It’s outside the confines of the story and our two leads where THE KING’S MAN remembers how to have some ridiculous fun. As always, Vaughn never fails to deliver at least one standout action scene in his films and here is no different as the director concocts a gloriously goofy dance/fight between Rasputin and the good guys with the director swaying his camera as gracefully as Rasputin’s surprisingly impressive dance moves. Utilizing slow motion, slick hand to hand fight choreography, and some unique camera angles, the fight scenes crackle throughout THE KING’S MAN’s sometimes laborious runtime. Adding to the fun times involves the supporting cast, who all get much more interesting characters to work ranging from the likes of Gemma Arterton’s role as Orlando’s hard nosed confidant, Polly, and the always enjoyable use of Djimon Hounsou as Orlando’s right hand man, Shola, once again showing off his talents for physicality and comedy. A bevy of other interesting characters, both good and bad, show up but they are simply sidelined as the film struggles to balance the humor and seriousness of its World War setting.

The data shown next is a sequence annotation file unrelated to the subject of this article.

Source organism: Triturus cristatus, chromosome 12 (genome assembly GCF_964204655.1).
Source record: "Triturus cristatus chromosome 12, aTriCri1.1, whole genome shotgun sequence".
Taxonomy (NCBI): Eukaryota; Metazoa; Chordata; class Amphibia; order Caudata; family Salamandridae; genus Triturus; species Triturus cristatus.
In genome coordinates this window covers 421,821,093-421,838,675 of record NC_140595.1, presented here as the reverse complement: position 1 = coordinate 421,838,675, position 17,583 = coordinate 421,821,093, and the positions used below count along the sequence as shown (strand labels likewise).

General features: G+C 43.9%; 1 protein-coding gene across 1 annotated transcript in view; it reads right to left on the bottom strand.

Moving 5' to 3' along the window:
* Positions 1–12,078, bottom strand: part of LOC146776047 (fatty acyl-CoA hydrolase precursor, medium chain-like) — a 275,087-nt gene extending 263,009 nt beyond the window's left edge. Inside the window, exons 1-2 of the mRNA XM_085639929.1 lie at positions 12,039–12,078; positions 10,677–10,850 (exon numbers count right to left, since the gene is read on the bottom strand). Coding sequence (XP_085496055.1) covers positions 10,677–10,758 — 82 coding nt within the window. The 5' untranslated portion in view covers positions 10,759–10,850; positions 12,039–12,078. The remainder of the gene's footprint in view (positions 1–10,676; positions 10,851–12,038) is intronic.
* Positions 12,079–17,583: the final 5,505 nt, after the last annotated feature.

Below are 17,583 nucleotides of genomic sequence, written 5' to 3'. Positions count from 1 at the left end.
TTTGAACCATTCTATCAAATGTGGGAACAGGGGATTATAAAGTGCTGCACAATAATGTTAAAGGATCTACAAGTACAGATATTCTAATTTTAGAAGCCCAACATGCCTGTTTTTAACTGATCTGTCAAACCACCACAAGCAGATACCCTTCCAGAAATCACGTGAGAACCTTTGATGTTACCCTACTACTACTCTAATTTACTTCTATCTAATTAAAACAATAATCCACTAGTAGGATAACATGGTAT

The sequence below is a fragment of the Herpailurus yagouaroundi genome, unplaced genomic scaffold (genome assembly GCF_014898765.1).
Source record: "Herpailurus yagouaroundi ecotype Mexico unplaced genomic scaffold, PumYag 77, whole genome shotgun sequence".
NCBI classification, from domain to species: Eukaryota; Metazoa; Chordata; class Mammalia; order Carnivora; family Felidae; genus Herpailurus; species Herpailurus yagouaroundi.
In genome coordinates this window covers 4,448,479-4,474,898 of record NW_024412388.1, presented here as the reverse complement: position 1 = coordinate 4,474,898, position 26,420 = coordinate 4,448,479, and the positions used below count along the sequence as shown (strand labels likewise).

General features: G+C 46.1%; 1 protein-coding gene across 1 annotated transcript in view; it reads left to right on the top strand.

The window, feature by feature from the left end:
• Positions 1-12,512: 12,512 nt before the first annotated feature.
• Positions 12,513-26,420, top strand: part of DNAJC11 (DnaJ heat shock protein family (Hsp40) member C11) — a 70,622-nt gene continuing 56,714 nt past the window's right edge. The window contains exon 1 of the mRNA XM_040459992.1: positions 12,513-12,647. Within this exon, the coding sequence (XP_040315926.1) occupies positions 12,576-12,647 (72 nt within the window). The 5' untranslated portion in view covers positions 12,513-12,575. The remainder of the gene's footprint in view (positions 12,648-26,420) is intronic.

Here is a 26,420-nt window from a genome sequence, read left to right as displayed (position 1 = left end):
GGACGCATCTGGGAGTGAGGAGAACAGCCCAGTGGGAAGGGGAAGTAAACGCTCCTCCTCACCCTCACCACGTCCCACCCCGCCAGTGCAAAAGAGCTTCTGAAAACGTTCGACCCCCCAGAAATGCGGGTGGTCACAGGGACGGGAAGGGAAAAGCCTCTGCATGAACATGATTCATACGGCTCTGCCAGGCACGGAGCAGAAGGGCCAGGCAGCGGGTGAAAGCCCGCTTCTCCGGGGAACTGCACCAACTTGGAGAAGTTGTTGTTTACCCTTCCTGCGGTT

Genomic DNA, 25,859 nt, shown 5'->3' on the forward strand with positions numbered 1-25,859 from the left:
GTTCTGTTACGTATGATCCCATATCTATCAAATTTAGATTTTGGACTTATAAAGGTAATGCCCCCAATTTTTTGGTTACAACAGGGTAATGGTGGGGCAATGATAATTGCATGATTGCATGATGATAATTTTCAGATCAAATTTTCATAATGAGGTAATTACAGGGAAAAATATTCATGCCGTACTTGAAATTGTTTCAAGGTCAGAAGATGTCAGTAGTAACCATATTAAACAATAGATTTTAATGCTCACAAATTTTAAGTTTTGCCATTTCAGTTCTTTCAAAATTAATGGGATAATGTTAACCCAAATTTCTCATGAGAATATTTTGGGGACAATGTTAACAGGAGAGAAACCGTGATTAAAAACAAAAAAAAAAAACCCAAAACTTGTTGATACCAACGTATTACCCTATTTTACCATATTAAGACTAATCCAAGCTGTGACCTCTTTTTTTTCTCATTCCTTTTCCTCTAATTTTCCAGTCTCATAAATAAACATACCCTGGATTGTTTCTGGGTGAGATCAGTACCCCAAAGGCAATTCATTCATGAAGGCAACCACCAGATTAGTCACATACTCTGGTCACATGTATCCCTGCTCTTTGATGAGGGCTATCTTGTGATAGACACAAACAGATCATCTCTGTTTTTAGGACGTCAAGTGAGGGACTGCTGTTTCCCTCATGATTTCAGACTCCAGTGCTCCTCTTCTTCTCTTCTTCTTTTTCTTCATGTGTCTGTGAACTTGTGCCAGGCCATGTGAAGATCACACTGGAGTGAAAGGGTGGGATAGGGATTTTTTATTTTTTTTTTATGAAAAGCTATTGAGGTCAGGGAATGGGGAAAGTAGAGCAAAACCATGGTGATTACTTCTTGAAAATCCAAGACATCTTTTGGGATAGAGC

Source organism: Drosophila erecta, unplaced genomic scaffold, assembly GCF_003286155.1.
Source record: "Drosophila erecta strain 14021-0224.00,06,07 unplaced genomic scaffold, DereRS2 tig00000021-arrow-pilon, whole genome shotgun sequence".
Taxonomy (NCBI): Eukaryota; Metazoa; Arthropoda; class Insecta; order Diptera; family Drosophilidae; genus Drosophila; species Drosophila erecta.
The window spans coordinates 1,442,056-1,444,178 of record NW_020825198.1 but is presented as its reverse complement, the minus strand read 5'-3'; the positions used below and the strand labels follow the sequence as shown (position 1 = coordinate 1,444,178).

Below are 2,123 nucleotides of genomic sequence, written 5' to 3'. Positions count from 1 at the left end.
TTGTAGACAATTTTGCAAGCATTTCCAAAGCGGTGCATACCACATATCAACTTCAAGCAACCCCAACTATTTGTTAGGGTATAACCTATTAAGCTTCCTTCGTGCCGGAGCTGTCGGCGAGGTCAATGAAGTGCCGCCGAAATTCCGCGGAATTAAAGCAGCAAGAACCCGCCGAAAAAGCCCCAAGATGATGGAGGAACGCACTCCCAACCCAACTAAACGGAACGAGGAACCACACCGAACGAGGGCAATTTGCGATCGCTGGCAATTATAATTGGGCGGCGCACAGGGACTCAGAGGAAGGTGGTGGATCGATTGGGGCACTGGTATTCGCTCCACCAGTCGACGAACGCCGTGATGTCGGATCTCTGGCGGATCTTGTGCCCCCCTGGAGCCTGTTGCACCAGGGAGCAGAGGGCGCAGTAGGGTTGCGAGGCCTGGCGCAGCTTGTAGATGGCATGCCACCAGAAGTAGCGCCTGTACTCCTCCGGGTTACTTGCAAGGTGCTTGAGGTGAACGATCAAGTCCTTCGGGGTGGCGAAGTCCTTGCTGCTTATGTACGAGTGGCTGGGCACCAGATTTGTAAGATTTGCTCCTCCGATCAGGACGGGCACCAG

Nonetheless, mediocrity prevails in THE KING’S MAN. It doesn’t offer much in the way of an interesting story where even the appeal of a slightly ahistorical account of World War I leaves the film with a rather disappointing main bad guy (even though said bad guy’s performer has a pretty fun time with the Scottish accent). It doesn’t add much of anything to the franchise as a whole, except the occasional name drop or reference (if there is one person actually out there whose kept up with the lore). Outside of a few interesting pieces here or there, THE KING’S MAN ultimately feels like a cool history teacher talking about the most boring subject: fitfully entertaining but ultimately you’ll snooze through it.





Aspiring Movie Person. To get more personal follow @DaRealZamboni on Twitter.

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Justin Norris

Justin Norris

Aspiring Movie Person. To get more personal follow @DaRealZamboni on Twitter.